Several media outlets have named Missoula as one of the U.S.'s best beer towns — Photo courtesy of Taylar Robbins for Destination Missoula
As home to the University of Montana and no stranger to media labels like “One of 17 Best U.S. Cities for Hippies,” Missoula, Montana, is better known for its college students and outdoorsy ethos than its beer scene. But Missoula is starting to command serious attention among beer lovers.
“People seem to think of us as a cowboy, backwoods, pony express kind of place. But it couldn’t be further from the truth when it comes to craft beer,” says beer blogger Alan McCormick, who co-founded Missoula Craft Beer Week.
Consider this. The community of 68,000 year-round residents supports six breweries and has at least two more in the works. The newest, Draught Works, took home two national honors from this year’s Great American Beer Festival: the title of best “Very Small Brewery” and a gold medal for Scepter Head IPA in the American-Style Strong Pale Ale category.
If you visit, you can choose between two tour companies – Montana Brewery Tours and Tap Room Tours – for a guided brewery excursion or a whitewater rafting trip that doubles as a beer tasting. As for downing a few pints or taking home some bottles, The Rhino bar pours 50 beers on draught and Summer Sun Garden and Brew Supply triples as a combo garden store, homebrew supply and bottle shop.
“It’s becoming a really fun industry for Missoula,” says Barbara Neilan, executive director of the Destination Missoula tourism marketing agency.
Missoula’s modern brewing history dates to 1987, when a Bavarian brewmaster opened Bayern Brewing. Today, Bayern still claims the distinction as the only brewery in the Rockies to follow strict German brewing traditions. Big Sky Brewing came along in 1995 and holds the dual distinction of being Montana’s biggest brewery and the one that brews the best-known beer outside the state, Moose Drool Brown Ale.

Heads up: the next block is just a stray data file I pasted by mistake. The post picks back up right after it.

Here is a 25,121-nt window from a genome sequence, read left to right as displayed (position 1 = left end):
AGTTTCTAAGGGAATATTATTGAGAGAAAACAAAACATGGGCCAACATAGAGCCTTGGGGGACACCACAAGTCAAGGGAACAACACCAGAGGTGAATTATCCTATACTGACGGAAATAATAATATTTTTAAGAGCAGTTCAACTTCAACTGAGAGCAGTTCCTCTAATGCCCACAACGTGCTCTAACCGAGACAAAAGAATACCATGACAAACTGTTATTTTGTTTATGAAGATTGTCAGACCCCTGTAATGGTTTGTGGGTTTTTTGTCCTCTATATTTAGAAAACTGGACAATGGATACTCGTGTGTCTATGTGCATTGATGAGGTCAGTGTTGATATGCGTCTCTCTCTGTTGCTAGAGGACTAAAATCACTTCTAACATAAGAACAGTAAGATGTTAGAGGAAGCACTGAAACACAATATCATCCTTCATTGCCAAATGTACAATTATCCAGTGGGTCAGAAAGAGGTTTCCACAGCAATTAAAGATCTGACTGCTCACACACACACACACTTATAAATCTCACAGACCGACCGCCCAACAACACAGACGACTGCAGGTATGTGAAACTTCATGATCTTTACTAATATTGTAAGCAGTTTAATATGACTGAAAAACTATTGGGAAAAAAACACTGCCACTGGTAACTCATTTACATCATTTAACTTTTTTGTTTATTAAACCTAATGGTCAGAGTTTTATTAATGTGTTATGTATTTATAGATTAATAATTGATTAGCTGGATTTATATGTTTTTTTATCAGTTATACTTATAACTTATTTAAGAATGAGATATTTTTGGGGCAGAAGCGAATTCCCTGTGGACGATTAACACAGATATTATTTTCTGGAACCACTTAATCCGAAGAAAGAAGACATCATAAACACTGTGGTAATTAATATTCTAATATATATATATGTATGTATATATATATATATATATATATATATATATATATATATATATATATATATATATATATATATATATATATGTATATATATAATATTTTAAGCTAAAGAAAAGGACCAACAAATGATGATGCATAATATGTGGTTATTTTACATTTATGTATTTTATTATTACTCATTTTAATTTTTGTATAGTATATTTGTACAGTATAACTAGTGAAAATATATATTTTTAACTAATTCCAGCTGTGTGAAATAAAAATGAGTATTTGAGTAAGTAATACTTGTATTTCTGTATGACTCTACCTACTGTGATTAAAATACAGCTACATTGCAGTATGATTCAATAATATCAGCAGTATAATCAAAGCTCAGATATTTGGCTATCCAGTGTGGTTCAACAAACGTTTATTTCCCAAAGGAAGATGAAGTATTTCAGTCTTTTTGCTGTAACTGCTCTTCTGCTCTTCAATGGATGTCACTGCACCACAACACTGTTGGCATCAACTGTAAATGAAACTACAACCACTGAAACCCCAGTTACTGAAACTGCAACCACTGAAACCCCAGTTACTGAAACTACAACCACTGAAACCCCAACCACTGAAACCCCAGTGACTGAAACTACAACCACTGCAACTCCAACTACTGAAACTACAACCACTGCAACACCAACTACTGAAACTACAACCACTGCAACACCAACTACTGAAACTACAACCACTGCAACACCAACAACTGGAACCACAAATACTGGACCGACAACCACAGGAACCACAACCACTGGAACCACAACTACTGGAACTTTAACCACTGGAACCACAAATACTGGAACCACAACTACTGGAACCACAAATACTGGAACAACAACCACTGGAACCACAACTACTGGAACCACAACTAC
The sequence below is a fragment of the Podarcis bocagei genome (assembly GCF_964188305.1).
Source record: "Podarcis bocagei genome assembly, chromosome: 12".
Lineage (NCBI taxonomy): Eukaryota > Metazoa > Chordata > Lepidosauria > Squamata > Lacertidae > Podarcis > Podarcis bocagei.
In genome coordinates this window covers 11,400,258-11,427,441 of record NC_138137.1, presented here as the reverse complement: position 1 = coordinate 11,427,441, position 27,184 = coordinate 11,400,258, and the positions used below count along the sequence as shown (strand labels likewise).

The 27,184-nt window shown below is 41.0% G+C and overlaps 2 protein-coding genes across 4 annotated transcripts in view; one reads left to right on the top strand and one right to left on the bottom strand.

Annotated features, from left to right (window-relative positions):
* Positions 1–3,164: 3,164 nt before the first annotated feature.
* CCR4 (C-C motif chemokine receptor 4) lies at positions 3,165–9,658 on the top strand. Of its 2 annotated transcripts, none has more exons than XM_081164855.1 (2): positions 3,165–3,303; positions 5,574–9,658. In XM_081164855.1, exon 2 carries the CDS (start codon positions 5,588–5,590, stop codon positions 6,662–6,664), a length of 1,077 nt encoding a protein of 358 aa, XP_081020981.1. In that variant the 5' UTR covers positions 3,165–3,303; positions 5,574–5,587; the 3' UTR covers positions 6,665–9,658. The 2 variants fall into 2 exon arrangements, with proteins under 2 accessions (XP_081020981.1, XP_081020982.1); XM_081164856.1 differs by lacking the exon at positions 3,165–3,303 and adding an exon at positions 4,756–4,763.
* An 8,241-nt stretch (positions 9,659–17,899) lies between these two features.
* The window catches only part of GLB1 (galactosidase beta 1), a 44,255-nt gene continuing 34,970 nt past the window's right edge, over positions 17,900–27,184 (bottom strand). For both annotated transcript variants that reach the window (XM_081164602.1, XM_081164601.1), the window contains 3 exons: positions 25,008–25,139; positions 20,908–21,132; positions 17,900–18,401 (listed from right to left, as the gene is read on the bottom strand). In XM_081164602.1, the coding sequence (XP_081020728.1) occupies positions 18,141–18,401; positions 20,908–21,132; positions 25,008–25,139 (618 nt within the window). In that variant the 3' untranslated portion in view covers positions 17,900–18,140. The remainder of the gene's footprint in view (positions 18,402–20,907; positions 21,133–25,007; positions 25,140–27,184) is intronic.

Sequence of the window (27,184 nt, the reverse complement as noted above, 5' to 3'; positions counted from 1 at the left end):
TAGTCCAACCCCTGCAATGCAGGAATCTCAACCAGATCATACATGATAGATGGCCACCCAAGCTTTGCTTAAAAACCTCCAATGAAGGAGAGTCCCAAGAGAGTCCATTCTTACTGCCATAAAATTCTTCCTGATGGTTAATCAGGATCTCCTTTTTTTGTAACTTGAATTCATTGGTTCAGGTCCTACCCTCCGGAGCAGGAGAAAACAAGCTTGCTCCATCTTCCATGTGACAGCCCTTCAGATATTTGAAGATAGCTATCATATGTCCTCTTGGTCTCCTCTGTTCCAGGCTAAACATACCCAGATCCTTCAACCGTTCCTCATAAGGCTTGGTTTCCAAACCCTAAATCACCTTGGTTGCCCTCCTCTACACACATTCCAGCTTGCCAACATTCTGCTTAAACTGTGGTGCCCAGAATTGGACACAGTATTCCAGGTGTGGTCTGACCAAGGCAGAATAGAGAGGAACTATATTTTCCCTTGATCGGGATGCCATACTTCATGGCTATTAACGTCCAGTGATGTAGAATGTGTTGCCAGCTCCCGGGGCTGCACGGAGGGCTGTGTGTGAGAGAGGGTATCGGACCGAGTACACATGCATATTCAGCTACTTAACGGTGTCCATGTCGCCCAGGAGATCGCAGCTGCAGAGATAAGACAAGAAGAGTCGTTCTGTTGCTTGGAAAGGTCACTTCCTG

“It’s really fun to get all of these emails from people visiting the western part of the U.S. (where Moose Drool is sold) telling me that drinking Moose Drool was the best part of their trip,” says Big Sky co-founder Neal Leathers.
Big Sky Brewing's Moose Drool Brown Ale is popular among beer lovers around the country — Photo courtesy of Big Sky Brewing
In Missoula, you can find Moose Drool at just about any bar or liquor store and you can sample small pours of it at Big Sky’s tasting room. Montana law keeps a brewery the size of Big Sky from selling full beers in-house, but you can enjoy up to three pints of liquid at every other brewery in the state. That means if you’re lucky, you can sip a pint of Pumpkin Pie Mexican Chocolate Porter at Draught Works and a dubiously named Fresh Bongwater Pale Ale at KettleHouse Brewing.
Missoula brewers consider themselves pro-experimentation, but they do favor dark, robust Scotch Ale as a signature style suitable for cold-weather sipping. Be sure to order KettleHouse’s flagship, Cold Smoke Scotch Ale, or ask the staff at Big Dipper Ice Cream if they’ve got their icy, creamy version of it in stock.
Tamarack Brewing owns a bar in Missoula and a production facility out of town — Photo courtesy of Taylar Robbins for Destination Missoula
Missoula has no one geographical “beer district,” per se, but notable beer bars (which Missoulans call “brewpubs” even when they don’t serve food or house brewing operations), Tamarack Brewing, Flathead Lake Brewing and The Iron Horse Grill, all lie downtown within walking distance of one another. Tamarack and Flathead Lake are affiliated with production breweries outside of town. Other local breweries, including some up to 30 miles away, are easily doable in an overnight visit.
“You could visit a dozen breweries in a day,” says Leathers.
Don’t plan your night around brewery tours, though. Any place that makes beer has to stop serving at 8 p.m. And some serve light food or let you bring it in, but none has a full menu.